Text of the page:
How SSG closes the gap for Ares in Asia

The purchase of the Asian lender jump-starts Ares Management’s operations in the region, where many of its peers already have devoted resources.

Ares Management is set to own pan-Asian credit manager SSG Capital Management. The announcement this week caused some double takes in our newsroom. It represents a significant move in a region where Ares had little in the way of investment operations.

But the transaction is a logical step. One of the industry’s largest players, Ares is also a latecomer to the region. Aside from a Chinese growth equity strategy, the firm’s offices in Asia-Pacific were mainly providing investor relations and business development.

The strategy has been focused in the US and Europe, where it has achieved scale few others have. In that time, a raft of other alternative lenders have launched Asia-driven funds and had investment personnel in the region for maybe a decade or more – to varying degrees of success.

Bain Capital and Värde Partners, among others, have raised Asia-dedicated special situations and credit funds and been investing out of other vehicles in the region for some time. By relying on organic growth, Ares would have had a lot of ground to make up in a short period of time.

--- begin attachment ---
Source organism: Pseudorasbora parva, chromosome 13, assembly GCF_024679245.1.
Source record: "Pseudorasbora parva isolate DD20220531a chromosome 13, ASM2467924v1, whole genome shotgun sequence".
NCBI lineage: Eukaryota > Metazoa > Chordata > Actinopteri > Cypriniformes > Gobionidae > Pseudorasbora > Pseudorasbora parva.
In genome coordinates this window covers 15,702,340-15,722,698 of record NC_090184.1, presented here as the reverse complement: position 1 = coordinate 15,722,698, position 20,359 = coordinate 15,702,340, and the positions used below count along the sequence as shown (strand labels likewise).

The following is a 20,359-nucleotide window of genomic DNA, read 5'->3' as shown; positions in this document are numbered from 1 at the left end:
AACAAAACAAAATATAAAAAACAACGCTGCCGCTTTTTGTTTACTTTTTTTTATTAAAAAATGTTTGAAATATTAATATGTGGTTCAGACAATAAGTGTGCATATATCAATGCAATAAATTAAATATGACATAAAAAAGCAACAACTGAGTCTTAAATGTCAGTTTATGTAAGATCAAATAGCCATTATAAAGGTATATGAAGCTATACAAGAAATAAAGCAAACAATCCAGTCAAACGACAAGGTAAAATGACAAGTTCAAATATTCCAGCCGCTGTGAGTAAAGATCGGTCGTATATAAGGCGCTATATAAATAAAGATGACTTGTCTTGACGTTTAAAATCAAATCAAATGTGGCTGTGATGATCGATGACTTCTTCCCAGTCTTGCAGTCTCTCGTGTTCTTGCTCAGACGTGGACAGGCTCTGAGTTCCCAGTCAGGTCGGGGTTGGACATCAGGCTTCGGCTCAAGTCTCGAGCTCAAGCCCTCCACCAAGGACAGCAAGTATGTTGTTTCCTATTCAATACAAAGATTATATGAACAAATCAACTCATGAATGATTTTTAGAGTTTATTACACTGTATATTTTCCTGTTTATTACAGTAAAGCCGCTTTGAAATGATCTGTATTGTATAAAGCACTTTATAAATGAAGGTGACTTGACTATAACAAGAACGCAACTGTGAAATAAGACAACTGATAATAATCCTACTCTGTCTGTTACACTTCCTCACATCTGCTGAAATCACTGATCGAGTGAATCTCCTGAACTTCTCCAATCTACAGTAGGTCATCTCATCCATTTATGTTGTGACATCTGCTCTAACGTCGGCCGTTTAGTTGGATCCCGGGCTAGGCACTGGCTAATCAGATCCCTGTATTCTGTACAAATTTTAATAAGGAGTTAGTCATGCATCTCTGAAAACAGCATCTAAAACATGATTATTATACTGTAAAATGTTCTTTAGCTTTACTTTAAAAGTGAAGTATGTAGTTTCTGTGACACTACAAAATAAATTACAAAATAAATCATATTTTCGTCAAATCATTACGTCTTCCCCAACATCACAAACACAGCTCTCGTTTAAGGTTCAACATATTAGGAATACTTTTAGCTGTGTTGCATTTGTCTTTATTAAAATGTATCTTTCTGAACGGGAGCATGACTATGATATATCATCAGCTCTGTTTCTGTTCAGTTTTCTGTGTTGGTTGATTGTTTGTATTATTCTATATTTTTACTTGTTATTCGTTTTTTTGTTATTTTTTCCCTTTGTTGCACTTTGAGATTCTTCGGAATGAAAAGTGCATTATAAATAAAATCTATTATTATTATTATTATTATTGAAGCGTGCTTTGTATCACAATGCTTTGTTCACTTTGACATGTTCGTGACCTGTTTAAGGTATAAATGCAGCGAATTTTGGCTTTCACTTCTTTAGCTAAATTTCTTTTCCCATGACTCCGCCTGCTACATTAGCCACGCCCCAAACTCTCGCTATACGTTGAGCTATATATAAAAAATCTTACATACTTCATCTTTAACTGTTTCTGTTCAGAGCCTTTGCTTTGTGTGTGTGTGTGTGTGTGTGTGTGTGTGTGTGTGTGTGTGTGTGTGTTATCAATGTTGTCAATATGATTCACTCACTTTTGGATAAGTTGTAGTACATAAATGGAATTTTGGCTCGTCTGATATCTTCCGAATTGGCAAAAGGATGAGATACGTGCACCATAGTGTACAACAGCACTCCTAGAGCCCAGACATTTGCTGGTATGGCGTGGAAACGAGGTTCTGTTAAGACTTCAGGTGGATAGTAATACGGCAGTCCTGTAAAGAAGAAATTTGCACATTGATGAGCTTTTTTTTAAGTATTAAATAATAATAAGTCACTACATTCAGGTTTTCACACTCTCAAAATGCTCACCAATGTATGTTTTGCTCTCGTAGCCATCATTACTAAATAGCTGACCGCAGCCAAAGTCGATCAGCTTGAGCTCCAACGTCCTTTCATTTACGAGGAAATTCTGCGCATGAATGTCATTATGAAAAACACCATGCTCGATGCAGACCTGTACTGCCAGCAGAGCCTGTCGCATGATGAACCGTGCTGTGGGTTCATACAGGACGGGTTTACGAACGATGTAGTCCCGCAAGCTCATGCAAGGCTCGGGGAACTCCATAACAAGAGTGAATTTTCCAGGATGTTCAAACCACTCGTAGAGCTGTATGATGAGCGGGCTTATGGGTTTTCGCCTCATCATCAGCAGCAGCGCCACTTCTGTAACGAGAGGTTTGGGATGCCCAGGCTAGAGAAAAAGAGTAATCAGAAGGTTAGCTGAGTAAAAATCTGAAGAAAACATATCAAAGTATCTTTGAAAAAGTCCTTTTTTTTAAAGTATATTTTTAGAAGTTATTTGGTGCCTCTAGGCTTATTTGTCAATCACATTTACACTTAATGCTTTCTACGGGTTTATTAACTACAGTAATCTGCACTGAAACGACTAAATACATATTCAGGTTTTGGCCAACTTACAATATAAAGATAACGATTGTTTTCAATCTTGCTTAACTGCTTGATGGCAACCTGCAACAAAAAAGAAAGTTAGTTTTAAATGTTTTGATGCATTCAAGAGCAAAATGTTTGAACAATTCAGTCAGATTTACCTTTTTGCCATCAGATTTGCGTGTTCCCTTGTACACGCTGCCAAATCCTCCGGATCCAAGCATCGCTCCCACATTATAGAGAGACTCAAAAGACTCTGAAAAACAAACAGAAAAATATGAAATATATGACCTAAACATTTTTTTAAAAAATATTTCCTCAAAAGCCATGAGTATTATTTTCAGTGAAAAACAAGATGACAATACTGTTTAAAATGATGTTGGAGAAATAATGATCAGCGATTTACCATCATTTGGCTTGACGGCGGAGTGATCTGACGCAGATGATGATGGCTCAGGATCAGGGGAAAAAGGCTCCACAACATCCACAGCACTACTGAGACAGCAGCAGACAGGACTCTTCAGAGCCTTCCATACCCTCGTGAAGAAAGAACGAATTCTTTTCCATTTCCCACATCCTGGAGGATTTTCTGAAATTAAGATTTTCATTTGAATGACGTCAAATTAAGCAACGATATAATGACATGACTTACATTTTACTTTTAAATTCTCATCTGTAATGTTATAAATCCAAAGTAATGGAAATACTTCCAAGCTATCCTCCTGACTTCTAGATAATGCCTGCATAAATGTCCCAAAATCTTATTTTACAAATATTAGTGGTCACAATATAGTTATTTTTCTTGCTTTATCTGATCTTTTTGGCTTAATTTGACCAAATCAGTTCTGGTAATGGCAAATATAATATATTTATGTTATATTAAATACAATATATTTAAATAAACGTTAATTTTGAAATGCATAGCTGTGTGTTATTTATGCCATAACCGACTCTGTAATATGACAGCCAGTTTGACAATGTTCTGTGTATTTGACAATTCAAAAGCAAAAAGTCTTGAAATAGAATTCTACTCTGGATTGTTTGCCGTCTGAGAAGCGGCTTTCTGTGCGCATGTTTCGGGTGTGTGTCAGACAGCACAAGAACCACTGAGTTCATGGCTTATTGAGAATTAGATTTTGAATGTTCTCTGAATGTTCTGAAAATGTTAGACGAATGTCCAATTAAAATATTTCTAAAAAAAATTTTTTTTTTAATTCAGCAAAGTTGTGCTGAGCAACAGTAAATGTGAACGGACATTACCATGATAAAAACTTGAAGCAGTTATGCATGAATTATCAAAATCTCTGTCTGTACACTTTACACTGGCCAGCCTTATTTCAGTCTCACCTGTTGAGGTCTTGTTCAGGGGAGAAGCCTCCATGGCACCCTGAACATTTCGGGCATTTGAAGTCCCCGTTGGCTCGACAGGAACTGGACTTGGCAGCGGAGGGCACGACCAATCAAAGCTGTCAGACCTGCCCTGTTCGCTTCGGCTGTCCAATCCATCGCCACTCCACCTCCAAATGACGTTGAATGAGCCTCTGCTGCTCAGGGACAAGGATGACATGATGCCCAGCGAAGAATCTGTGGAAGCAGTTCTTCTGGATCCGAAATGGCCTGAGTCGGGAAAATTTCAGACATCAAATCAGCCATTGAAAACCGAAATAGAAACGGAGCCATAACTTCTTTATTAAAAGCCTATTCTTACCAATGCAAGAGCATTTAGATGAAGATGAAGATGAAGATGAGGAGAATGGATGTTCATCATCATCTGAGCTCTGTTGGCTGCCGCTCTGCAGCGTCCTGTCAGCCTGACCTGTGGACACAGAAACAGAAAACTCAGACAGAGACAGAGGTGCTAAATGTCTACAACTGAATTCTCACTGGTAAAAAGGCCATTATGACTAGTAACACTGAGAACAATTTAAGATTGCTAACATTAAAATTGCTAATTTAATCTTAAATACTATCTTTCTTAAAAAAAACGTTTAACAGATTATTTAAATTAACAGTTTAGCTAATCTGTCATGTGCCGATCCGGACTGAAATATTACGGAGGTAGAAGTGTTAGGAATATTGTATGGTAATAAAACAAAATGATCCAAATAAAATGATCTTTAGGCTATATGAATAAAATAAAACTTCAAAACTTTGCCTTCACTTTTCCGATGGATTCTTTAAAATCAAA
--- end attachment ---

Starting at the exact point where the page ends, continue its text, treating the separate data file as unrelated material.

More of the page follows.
With the SSG acquisition, the firm is slated to become one of the largest credit managers in Asia at one fell swoop. The purchase was also consistent with hints Ares has been dropping, as it thought about expansion into the region.

“For a whole [host] of reasons, I think Asia has been not as investable as other geographies,” Ares chief executive Michael Arougheti said on the 2019 second-quarter earnings call in response to an analyst’s question. “We’re beginning to see that shift. And so, through a combination of organic and potentially inorganic growth, I think you’ll continue to see us driving scale into that region.”

SSG, not unlike Ares, has been a fundraising powerhouse. The Asian lender manages $6.2 billion and has $3.9 billion in dry powder, according to an investor presentation Ares circulated.

Arougheti told us his firm sees SSG as a “platform for expansion”. It gives Ares a chance to launch new non-credit products, which would help diversify the firm’s asset base. Private equity and real estate represent slightly more than one quarter of the firm’s $144.3 billion AUM, much different from some of their competitors’ AUM mix, which is more balanced or even weighted towards other asset classes.

Ares had already established an investor base in Asia, with 14 percent of its LPs residing there. Now, the firm is making a foray into deal activity in the area, and the acquisition of SSG presents it with a good platform for growth.

Write to the author at andrew.h@peimedia.com.